Pay it Forward: Pigeon Forge police officer pays for family's dinner

March 9, 2017: A 5-year-old girl got to pick up the tab at dinner, all because a Pigeon Forge police officer paid it forward.

Cielito Lindo Mexican Grill in Pigeon Forge is popular for tourists and locals alike, and on Tuesday night it became a place where two unlikely friends met.

“We walked into the restaurant, and my daughter is obsessed with police officers and she was pointing and yelling 'cop!' across the restaurant," said Michelle Ownby.

Ownby's 5-year-old daughter Maddie, who is a Kindergartener at Pi Beta Phi Elementary School, sat down for dinner, but she continued to say 'hi' to three Pigeon Forge police officers who were sitting nearby.

"She kept smiling and sneaking over to the police officers,” said Ownby.

Unknown to the Ownbys, a kind stranger paid for the three officers' dinners. Now, they too were looking to pay it forward.

“As soon as the waitress told us that, that’s when Maddie and her family walked in. She stood out so we decided we’d try and help pay for their meal," said Officer Lynn Miller.

Miller has served for the PFPD for 11 years. He says he is not the only police officer to show this act of kindness.

"Officers have done this a number of times. It just happens Miss Maddie could shine a light on a the subject with that little smile of hers," said Miller.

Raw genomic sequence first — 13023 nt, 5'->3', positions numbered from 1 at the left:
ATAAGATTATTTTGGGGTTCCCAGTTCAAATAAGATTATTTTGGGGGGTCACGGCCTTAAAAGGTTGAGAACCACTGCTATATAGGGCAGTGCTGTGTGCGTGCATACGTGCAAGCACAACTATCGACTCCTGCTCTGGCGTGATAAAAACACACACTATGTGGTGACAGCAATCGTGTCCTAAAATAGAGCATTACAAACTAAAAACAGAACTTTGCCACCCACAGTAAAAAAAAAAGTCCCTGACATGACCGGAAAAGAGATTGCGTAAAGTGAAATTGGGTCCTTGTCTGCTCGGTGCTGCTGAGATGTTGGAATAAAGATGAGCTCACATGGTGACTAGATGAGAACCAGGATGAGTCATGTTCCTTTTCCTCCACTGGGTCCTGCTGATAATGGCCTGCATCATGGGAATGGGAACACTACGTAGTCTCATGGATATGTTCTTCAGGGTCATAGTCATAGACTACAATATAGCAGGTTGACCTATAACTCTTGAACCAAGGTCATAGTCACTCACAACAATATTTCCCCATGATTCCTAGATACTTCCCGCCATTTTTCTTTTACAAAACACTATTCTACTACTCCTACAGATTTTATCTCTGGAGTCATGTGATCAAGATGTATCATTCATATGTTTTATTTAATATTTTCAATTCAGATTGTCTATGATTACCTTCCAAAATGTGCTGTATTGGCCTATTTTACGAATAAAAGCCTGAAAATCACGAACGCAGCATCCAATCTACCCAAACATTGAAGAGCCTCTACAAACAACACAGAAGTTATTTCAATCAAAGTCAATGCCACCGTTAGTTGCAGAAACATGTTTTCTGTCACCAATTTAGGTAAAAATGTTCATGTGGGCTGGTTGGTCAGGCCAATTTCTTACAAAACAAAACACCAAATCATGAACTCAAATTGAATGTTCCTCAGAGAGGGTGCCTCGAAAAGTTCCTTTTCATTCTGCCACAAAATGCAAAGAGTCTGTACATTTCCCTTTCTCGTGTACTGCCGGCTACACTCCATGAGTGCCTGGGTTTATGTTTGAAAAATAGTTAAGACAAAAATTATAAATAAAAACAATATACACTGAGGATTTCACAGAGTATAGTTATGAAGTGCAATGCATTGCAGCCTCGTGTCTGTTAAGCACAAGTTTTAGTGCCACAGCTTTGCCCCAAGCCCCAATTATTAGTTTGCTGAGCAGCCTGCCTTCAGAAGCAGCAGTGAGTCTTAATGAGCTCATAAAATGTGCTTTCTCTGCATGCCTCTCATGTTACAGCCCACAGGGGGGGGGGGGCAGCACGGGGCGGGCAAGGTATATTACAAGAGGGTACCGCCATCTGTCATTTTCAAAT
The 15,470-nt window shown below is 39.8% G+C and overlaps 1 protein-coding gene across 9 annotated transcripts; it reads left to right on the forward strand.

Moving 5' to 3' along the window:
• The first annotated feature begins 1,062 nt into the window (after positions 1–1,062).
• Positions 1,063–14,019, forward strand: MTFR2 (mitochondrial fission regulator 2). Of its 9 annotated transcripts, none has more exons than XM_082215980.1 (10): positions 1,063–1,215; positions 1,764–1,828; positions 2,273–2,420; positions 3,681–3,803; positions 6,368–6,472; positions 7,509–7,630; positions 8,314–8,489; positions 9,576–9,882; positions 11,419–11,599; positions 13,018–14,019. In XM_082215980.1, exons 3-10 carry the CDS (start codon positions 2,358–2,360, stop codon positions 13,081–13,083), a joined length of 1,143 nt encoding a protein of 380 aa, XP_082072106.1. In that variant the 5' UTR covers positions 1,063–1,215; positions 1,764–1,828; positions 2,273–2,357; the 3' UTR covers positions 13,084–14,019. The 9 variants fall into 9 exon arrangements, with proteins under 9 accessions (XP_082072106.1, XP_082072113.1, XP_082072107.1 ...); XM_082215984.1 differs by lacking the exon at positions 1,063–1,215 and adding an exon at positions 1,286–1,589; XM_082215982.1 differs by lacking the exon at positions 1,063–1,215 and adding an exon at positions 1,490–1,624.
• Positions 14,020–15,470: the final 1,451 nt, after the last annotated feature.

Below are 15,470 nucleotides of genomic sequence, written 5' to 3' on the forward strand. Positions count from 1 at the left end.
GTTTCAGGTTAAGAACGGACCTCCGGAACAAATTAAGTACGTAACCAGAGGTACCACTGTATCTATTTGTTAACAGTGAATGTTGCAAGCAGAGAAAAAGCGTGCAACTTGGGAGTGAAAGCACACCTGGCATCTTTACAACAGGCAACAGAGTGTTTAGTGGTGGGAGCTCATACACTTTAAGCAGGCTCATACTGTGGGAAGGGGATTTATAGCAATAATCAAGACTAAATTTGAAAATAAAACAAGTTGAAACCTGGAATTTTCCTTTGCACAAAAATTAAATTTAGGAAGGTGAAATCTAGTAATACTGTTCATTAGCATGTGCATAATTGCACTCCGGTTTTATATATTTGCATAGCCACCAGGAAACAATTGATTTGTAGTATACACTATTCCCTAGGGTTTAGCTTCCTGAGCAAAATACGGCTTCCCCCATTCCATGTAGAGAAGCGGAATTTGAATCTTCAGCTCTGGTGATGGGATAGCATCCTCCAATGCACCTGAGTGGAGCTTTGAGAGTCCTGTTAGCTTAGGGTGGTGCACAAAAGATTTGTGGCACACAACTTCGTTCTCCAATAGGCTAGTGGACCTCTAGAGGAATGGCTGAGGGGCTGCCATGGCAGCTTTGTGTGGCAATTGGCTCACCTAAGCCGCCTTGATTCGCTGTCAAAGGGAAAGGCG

"A cop gave me money to pay for my dinner," said Maddie.

Maddie "maybe" wants to be a police officer, but she may end up being a teacher.

"I like police because they help people," said Maddie.

At the end of the officers' dinner, Miller walked up to Maddie and asked her a question.

"I asked her permission if I could pay for her meal and she stated yes. The way she said it was cute, so I handed her the $10 bill and she said, 'thank you very much' and she gave me a big old huge high five," said Miller.

The next day, Maddie and her family went to the Pigeon Forge Police Department and Miller gave them a tour.

Maddie giggled every time she made a siren go off.

"I like that," said Maddie.

She saw the records room, the holding cells, a police motorcycle and a police car. 

“I really appreciate it. I think it's was kind to show my 5-year-old that police officers are there, they’re nice and they do have kindness," said Ownby.

Miller said Maddie reminds him of his daughter, who is about the same age. Both love to smile.

"They don’t know any different right now. Heck - it's our jobs as adults to teach them right and wrong, and how to act, and how to treat people. Hopefully, we got the opportunity to do so. I know she made a big deal inside this building here,” said Miller.

Miller believes more people should treat each other with kindness, and "act straight from the heart."

"Act straight from the heart. Not because you have to or you're looking for something in return. Just out of the kindness of your heart and good things happen," said Miller.

Maddie's parents said from now on, they won't be able to pass the police station without Maddie wanting to stop and say hi.

© 2017 WBIR.COM


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